Brainy Quote of the Day

Friday, September 9, 2016

The Transcension Hypothesis...

Interstellar Wiki: Cooper in the Tessaract
Topics: Existentialism, Fermi Paradox, Philosophy, Planetary Science, Space Exploration

It's an intriguing hypothesis, albeit a convenient one since at this current juncture, it's kind of hard to prove experimentally or observationally. John G. Messerly said on the site Institute for Ethics and Emerging Technologies (quoting John Smart):

The transcension hypothesis proposes that a universal process of evolutionary development guides all sufficiently advanced civilizations into what may be called “inner space,” a computationally optimal domain of increasingly dense, productive, miniaturized, and efficient scales of space, time, energy, and matter, and eventually, to a black-hole-like destination.

In essence, they've "left the universe," which as you know, is a pretty big place. There are two important questions this generates at least for me: where and how?

Where: Did the aliens evolve to some hyper-dimensional tesseract, as in the movie Interstellar? I can see now where the idea originated. Again, convenient as hyper dimensions are presently undetectable. Or, as the embed below suggests, instead of "falling in love with Siri" we'll eventually become Siri after The Singularity?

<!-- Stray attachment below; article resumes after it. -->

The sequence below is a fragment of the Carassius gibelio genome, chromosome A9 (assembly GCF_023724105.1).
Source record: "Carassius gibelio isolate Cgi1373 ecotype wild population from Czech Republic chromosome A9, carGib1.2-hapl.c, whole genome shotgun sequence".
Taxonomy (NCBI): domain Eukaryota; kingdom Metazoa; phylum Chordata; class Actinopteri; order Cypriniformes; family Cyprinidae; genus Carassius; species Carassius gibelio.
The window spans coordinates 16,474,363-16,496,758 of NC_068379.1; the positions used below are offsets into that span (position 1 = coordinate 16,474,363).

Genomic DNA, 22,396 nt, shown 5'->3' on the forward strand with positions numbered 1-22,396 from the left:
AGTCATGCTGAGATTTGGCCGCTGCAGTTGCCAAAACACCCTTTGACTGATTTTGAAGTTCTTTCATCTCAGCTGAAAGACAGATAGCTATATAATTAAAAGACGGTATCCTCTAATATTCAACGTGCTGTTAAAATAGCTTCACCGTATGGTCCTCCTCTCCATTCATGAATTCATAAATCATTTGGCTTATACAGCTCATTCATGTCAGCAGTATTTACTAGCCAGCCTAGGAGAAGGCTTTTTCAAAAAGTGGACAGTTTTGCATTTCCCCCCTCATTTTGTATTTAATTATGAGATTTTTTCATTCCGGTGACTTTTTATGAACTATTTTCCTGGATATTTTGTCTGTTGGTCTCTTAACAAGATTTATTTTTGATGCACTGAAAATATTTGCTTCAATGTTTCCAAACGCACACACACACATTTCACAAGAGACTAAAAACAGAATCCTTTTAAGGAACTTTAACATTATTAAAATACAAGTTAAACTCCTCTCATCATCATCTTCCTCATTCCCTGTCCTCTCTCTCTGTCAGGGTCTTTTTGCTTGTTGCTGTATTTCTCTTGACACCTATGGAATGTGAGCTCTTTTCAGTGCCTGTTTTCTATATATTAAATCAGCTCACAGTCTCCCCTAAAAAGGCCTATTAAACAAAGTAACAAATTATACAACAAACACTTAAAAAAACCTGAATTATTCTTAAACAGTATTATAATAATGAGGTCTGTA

How: Another way for intelligent civilizations to be "gone" is unfortunately...extinction, which can be as we are starting to see, self-induced.

Knowing the answer to either question can be illuminating and species-extending.

Ever since Enrico Fermi questioned back in the 1950’s why, if a multitude of civilisations are likely to exist in the Milky Way, no sign of their existence in the form of probes or spacecraft has ever been detected, scientists and critical thinkers have struggled to resolve the problem by supplying a host of inventive arguments with mixed reception.

To date one of the most common answers to the Great Silence was simply that life is so rare, so widely distributed, and the scale of the universe so immense, that the probability of contact or communication between any two space-faring civilisations is almost non-existent. Needless to say an outlook which seems like a very lonely, sad and pessimistic state of affairs for intelligent life to find itself in.
The Transcension Hypothesis: An Intriguing Answer to the Fermi Paradox?
Owen Nicholas

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